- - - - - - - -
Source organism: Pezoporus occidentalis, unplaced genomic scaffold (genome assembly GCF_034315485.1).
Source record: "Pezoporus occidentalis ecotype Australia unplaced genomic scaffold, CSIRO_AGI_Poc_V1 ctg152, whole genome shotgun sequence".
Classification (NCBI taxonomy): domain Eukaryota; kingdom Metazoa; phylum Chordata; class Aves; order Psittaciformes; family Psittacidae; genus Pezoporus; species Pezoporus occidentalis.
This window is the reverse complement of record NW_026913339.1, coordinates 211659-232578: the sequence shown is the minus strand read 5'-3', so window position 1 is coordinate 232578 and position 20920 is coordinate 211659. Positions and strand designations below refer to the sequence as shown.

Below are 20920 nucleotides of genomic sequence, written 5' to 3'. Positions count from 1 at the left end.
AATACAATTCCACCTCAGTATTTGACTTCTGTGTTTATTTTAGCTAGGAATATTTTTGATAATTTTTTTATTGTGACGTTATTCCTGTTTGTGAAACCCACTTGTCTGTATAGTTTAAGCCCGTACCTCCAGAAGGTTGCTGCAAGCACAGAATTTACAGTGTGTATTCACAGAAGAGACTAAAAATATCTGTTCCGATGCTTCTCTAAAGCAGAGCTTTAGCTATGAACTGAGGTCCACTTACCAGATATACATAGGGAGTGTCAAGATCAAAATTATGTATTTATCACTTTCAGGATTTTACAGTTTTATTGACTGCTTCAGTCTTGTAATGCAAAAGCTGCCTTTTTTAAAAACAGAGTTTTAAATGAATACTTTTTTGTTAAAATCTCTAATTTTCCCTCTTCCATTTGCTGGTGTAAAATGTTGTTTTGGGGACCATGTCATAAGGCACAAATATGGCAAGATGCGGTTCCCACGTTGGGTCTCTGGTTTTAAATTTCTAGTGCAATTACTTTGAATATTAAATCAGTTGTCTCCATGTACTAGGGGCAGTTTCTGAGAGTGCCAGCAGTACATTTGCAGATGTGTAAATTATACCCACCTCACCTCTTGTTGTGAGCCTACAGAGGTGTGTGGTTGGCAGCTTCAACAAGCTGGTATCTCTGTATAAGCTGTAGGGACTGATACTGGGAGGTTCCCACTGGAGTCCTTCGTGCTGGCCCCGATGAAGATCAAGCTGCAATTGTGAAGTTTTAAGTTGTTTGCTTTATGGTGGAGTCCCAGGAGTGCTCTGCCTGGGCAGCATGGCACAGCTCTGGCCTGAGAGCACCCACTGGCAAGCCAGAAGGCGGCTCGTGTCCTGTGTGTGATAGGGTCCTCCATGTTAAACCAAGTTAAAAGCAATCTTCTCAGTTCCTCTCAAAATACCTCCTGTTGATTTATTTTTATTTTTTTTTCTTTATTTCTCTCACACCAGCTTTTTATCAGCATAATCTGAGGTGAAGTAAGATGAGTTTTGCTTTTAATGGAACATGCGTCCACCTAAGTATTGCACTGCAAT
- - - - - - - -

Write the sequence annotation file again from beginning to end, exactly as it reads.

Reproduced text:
Source organism: Pezoporus occidentalis, unplaced genomic scaffold (genome assembly GCF_034315485.1).
Source record: "Pezoporus occidentalis ecotype Australia unplaced genomic scaffold, CSIRO_AGI_Poc_V1 ctg152, whole genome shotgun sequence".
Classification (NCBI taxonomy): domain Eukaryota; kingdom Metazoa; phylum Chordata; class Aves; order Psittaciformes; family Psittacidae; genus Pezoporus; species Pezoporus occidentalis.
This window is the reverse complement of record NW_026913339.1, coordinates 211659-232578: the sequence shown is the minus strand read 5'-3', so window position 1 is coordinate 232578 and position 20920 is coordinate 211659. Positions and strand designations below refer to the sequence as shown.

Below are 20920 nucleotides of genomic sequence, written 5' to 3'. Positions count from 1 at the left end.
AATACAATTCCACCTCAGTATTTGACTTCTGTGTTTATTTTAGCTAGGAATATTTTTGATAATTTTTTTATTGTGACGTTATTCCTGTTTGTGAAACCCACTTGTCTGTATAGTTTAAGCCCGTACCTCCAGAAGGTTGCTGCAAGCACAGAATTTACAGTGTGTATTCACAGAAGAGACTAAAAATATCTGTTCCGATGCTTCTCTAAAGCAGAGCTTTAGCTATGAACTGAGGTCCACTTACCAGATATACATAGGGAGTGTCAAGATCAAAATTATGTATTTATCACTTTCAGGATTTTACAGTTTTATTGACTGCTTCAGTCTTGTAATGCAAAAGCTGCCTTTTTTAAAAACAGAGTTTTAAATGAATACTTTTTTGTTAAAATCTCTAATTTTCCCTCTTCCATTTGCTGGTGTAAAATGTTGTTTTGGGGACCATGTCATAAGGCACAAATATGGCAAGATGCGGTTCCCACGTTGGGTCTCTGGTTTTAAATTTCTAGTGCAATTACTTTGAATATTAAATCAGTTGTCTCCATGTACTAGGGGCAGTTTCTGAGAGTGCCAGCAGTACATTTGCAGATGTGTAAATTATACCCACCTCACCTCTTGTTGTGAGCCTACAGAGGTGTGTGGTTGGCAGCTTCAACAAGCTGGTATCTCTGTATAAGCTGTAGGGACTGATACTGGGAGGTTCCCACTGGAGTCCTTCGTGCTGGCCCCGATGAAGATCAAGCTGCAATTGTGAAGTTTTAAGTTGTTTGCTTTATGGTGGAGTCCCAGGAGTGCTCTGCCTGGGCAGCATGGCACAGCTCTGGCCTGAGAGCACCCACTGGCAAGCCAGAAGGCGGCTCGTGTCCTGTGTGTGATAGGGTCCTCCATGTTAAACCAAGTTAAAAGCAATCTTCTCAGTTCCTCTCAAAATACCTCCTGTTGATTTATTTTTATTTTTTTTTCTTTATTTCTCTCACACCAGCTTTTTATCAGCATAATCTGAGGTGAAGTAAGATGAGTTTTGCTTTTAATGGAACATGCGTCCACCTAAGTATTGCACTGCAAT